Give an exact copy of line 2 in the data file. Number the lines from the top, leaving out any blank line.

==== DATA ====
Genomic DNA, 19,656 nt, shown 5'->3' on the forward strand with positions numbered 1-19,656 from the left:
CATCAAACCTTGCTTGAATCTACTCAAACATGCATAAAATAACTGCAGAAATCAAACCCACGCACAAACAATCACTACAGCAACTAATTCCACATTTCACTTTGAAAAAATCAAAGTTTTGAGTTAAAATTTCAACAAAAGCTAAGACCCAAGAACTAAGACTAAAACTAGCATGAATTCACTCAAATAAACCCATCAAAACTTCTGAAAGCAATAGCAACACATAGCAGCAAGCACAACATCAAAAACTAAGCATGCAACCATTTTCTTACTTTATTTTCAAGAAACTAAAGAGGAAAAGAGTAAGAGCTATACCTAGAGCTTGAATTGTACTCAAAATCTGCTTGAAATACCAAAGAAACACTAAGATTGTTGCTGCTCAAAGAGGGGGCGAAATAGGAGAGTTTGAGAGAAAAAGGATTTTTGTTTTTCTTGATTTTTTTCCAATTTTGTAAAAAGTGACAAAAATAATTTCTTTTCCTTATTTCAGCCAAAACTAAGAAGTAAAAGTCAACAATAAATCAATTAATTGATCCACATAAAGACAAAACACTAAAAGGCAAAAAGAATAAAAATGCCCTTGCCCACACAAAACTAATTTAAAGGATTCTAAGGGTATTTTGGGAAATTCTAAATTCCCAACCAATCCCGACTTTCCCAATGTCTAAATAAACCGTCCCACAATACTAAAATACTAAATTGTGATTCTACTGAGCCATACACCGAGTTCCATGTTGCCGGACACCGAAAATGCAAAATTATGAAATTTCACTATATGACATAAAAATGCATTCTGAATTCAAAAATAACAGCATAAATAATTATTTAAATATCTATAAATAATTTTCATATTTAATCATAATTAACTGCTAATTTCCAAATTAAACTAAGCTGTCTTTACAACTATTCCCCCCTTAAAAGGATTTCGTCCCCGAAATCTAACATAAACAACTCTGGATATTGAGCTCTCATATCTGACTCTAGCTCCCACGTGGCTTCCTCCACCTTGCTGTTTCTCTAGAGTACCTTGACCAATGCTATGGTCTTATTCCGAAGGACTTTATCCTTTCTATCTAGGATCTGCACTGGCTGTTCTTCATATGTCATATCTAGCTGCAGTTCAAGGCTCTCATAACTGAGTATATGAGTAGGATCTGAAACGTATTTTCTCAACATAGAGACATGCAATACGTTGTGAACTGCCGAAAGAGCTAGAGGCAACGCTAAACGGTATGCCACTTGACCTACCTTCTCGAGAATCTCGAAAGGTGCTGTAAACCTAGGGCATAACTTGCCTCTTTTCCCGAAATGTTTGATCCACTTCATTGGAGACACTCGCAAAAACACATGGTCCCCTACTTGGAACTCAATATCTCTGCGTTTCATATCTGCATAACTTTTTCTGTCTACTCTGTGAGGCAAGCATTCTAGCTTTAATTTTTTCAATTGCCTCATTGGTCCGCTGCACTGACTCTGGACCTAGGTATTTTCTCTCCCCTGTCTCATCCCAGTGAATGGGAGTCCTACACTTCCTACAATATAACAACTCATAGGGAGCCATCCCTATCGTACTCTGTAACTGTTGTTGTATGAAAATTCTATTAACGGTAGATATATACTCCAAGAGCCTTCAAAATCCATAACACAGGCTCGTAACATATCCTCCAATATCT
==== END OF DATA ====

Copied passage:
CATCAAACCTTGCTTGAATCTACTCAAACATGCATAAAATAACTGCAGAAATCAAACCCACGCACAAACAATCACTACAGCAACTAATTCCACATTTCACTTTGAAAAAATCAAAGTTTTGAGTTAAAATTTCAACAAAAGCTAAGACCCAAGAACTAAGACTAAAACTAGCATGAATTCACTCAAATAAACCCATCAAAACTTCTGAAAGCAATAGCAACACATAGCAGCAAGCACAACATCAAAAACTAAGCATGCAACCATTTTCTTACTTTATTTTCAAGAAACTAAAGAGGAAAAGAGTAAGAGCTATACCTAGAGCTTGAATTGTACTCAAAATCTGCTTGAAATACCAAAGAAACACTAAGATTGTTGCTGCTCAAAGAGGGGGCGAAATAGGAGAGTTTGAGAGAAAAAGGATTTTTGTTTTTCTTGATTTTTTTCCAATTTTGTAAAAAGTGACAAAAATAATTTCTTTTCCTTATTTCAGCCAAAACTAAGAAGTAAAAGTCAACAATAAATCAATTAATTGATCCACATAAAGACAAAACACTAAAAGGCAAAAAGAATAAAAATGCCCTTGCCCACACAAAACTAATTTAAAGGATTCTAAGGGTATTTTGGGAAATTCTAAATTCCCAACCAATCCCGACTTTCCCAATGTCTAAATAAACCGTCCCACAATACTAAAATACTAAATTGTGATTCTACTGAGCCATACACCGAGTTCCATGTTGCCGGACACCGAAAATGCAAAATTATGAAATTTCACTATATGACATAAAAATGCATTCTGAATTCAAAAATAACAGCATAAATAATTATTTAAATATCTATAAATAATTTTCATATTTAATCATAATTAACTGCTAATTTCCAAATTAAACTAAGCTGTCTTTACAACTATTCCCCCCTTAAAAGGATTTCGTCCCCGAAATCTAACATAAACAACTCTGGATATTGAGCTCTCATATCTGACTCTAGCTCCCACGTGGCTTCCTCCACCTTGCTGTTTCTCTAGAGTACCTTGACCAATGCTATGGTCTTATTCCGAAGGACTTTATCCTTTCTATCTAGGATCTGCACTGGCTGTTCTTCATATGTCATATCTAGCTGCAGTTCAAGGCTCTCATAACTGAGTATATGAGTAGGATCTGAAACGTATTTTCTCAACATAGAGACATGCAATACGTTGTGAACTGCCGAAAGAGCTAGAGGCAACGCTAAACGGTATGCCACTTGACCTACCTTCTCGAGAATCTCGAAAGGTGCTGTAAACCTAGGGCATAACTTGCCTCTTTTCCCGAAATGTTTGATCCACTTCATTGGAGACACTCGCAAAAACACATGGTCCCCTACTTGGAACTCAATATCTCTGCGTTTCATATCTGCATAACTTTTTCTGTCTACTCTGTGAGGCAAGCATTCTAGCTTTAATTTTTTCAATTGCCTCATTGGTCCGCTGCACTGACTCTGGACCTAGGTATTTTCTCTCCCCTGTCTCATCCCAGTGAATGGGAGTCCTACACTTCCTACAATATAACAACTCATAGGGAGCCATCCCTATCGTACTCTGTAACTGTTGTTGTATGAAAATTCTATTAACGGTAGATATATACTCCAAGAGCCTTCAAAATCCATAACACAGGCTCGTAACATATCCTCCAATATCT